Ai Weiwei Opens First Solo Exhibition in China Since 2011

The Chinese media responded positively to the show's non-political content.

Ai Weiwei. Courtesy Center for the Creative Arts.
Ai Weiwei. Courtesy Center for the Creative Arts.

Ai Weiwei has opened a his first solo exhibition in China since 2011. The eponymously titled exhibition “Ai Weiwei” opened at Galeria Continua at the Tang Contemporary Art Center in 798, the art district in Beijing, on the last weekend in May.

The exhibition has been well received by the Chinese media, the New York Times reports. It had been approved by the authorities, but was re-scheduled to prevent it from coinciding with the anniversary of the Tiananmen Square protests of 1989 on June 4 (see Draconian Landlords Force Hong Kong’s Tiananmen Museum to Relocate).

Ai Weiwei’s Circle of Animals/Zodiac Heads (2010)Photo: Phillips

Ai Weiwei’s Circle of Animals/Zodiac Heads (2010)
Photo: Phillips

In comparison to his previous shows the subject matter has no political undertones, a development which Chinese media has viewed as a positive.

The Global Times, which has been very critical of Ai in the past, praised the exhibition saying he should consider himself lucky among the dissidents and for being given a chance to “turn over the page.”

Forbidden from leaving China since 2011 Ai has been living and working out of his Beijing compound, and only exhibiting internationally, with considerable success (see Ai Weiwei, Darling Dissident, Presents Largest Ever Show in Berlin Spanning 32,300 Square Feet and Ai Weiwei Takes Over Downton Abbey-esque Estate).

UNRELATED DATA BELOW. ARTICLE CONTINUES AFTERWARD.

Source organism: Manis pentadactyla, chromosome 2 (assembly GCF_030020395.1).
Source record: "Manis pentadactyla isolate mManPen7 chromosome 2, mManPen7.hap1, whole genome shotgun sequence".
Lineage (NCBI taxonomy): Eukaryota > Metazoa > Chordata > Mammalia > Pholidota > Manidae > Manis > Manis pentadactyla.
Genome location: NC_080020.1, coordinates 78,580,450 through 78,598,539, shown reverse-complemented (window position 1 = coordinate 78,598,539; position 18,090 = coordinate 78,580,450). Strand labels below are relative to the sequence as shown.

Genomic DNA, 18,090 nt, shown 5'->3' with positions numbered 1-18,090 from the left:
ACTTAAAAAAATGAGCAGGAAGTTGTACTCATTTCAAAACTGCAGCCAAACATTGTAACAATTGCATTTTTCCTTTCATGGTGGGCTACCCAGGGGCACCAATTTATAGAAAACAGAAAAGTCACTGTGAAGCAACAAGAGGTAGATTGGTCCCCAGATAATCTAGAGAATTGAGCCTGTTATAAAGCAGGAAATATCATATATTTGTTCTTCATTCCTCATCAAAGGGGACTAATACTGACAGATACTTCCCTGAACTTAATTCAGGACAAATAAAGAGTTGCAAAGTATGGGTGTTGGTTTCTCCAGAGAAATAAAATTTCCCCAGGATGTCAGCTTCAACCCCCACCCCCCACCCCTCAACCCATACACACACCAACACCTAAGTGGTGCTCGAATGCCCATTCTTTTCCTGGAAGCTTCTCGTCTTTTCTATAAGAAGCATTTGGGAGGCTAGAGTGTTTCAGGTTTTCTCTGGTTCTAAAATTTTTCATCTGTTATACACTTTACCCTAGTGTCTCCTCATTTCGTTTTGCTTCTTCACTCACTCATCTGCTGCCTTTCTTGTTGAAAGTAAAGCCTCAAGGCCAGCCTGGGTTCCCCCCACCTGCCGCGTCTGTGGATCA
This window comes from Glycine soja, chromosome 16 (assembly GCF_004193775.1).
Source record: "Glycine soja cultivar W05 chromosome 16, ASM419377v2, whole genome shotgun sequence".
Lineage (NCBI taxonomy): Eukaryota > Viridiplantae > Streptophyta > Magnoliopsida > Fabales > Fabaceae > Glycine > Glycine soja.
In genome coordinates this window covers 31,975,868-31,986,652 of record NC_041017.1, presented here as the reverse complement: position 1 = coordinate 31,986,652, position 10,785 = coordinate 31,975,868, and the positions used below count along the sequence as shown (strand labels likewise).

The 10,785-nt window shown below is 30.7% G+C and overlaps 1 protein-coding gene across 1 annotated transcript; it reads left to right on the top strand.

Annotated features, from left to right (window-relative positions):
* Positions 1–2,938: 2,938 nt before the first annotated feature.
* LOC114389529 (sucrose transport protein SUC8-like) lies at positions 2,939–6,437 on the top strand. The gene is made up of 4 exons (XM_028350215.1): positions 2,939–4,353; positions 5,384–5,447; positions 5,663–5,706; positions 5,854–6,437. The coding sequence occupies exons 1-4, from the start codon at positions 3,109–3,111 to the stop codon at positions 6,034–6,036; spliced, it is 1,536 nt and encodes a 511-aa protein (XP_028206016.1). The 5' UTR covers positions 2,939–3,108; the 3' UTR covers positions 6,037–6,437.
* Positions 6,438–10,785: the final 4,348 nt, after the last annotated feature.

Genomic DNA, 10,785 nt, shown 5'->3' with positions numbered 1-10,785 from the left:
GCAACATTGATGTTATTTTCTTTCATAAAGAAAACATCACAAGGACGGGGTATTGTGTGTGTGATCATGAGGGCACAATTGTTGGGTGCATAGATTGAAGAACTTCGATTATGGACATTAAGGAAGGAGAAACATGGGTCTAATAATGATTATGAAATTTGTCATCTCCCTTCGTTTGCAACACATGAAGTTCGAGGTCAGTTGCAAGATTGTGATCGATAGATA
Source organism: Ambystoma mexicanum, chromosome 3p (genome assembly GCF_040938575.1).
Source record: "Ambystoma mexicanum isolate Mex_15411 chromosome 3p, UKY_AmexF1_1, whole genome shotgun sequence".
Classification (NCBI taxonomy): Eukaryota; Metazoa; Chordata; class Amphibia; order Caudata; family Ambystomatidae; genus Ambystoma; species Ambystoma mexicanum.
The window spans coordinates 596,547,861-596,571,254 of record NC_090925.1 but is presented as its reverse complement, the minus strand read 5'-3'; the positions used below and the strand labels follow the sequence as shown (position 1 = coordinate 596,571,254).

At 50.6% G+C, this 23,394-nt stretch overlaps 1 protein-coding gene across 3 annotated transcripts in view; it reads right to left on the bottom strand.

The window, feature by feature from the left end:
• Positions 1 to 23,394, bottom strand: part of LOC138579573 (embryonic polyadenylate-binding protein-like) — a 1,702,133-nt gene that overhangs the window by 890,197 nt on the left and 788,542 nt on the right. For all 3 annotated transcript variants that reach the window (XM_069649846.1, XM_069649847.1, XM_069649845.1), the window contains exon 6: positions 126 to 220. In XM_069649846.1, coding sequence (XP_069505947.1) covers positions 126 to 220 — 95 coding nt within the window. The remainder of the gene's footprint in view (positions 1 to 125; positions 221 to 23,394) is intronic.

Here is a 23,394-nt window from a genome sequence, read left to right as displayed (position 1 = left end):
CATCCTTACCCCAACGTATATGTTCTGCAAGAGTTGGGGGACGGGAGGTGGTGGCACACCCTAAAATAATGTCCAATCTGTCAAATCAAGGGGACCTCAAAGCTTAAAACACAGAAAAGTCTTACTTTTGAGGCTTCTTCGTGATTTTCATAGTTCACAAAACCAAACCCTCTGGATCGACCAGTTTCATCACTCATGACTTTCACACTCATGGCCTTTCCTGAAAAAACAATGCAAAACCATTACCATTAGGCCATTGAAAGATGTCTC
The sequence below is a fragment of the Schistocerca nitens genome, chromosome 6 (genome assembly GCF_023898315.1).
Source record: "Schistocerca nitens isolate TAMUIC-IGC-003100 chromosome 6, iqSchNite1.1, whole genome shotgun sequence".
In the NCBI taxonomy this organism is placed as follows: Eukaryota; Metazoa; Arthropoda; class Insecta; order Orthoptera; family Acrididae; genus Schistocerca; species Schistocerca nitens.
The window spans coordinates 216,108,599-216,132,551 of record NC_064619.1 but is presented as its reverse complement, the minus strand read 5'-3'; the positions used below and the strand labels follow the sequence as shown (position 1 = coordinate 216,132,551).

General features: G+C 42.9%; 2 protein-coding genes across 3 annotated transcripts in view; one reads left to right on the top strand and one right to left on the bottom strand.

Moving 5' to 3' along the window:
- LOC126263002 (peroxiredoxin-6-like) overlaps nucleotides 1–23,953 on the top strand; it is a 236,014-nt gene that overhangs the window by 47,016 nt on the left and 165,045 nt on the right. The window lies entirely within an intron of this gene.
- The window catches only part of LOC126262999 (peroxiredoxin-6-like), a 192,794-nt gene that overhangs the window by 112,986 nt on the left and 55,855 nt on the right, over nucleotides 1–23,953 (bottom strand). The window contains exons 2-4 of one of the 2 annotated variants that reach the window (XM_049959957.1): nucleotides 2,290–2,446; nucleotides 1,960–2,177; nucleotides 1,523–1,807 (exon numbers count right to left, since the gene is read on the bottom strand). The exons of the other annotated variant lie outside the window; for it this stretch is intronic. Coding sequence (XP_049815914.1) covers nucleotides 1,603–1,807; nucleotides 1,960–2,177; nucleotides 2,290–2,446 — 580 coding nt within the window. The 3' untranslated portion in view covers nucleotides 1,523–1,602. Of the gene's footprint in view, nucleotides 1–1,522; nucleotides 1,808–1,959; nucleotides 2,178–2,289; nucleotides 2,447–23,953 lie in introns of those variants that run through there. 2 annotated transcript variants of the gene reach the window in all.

His previous outspoken criticism of the Chinese Government lead to his being beaten by police and later “disappeared” for three months, in 2011, leading to international cries of “Where is Ai Weiwei?”

Chinese authorities have infamously confiscated his passport following his detention (see China Can’t Even Deal With a Pro-Ai Weiwei T-Shirt).

The whole story was captured and widely broadcast in the feature length documentary Ai Weiwei: Never Sorry (2012). The film followed Ai through his protests following unreported deaths of children during the Sichuan earthquake in 2008, and human rights abuses surrounding the construction of the Bird’s Nest stadium for the Beijing 2008 Oympics.

“It’s surprising,” Ai told the NYT upon being asked at the event what it felt like to attend one of his openings in person. “It feels different.”

The film also captured Ai Weiwei’s relationship with his now six-year-old son Ai Lao who, able to travel, recently accepted the “Amnesty International Ambassador of Conscience Award” on his father’s behalf (see Ai Weiwei and Joan Baez Get Amnesty International’s Top Human Rights Award).

Ai has two further exhibitions opening in Beijing  this month providing Chinese fans a rare chance to see his work at Magician Space and Chambers Fine Art. He also has a show opening at London’s Royal Academy on September 19.

“Ai Weiwei” in on view at Galleria Continua/Tang Contemporary Art District 798, Beijing through September 6.


Follow artnet News on Facebook:


Want to stay ahead of the art world? Subscribe to our newsletter to get the breaking news, eye-opening interviews, and incisive critical takes that drive the conversation forward.

Share

Article topics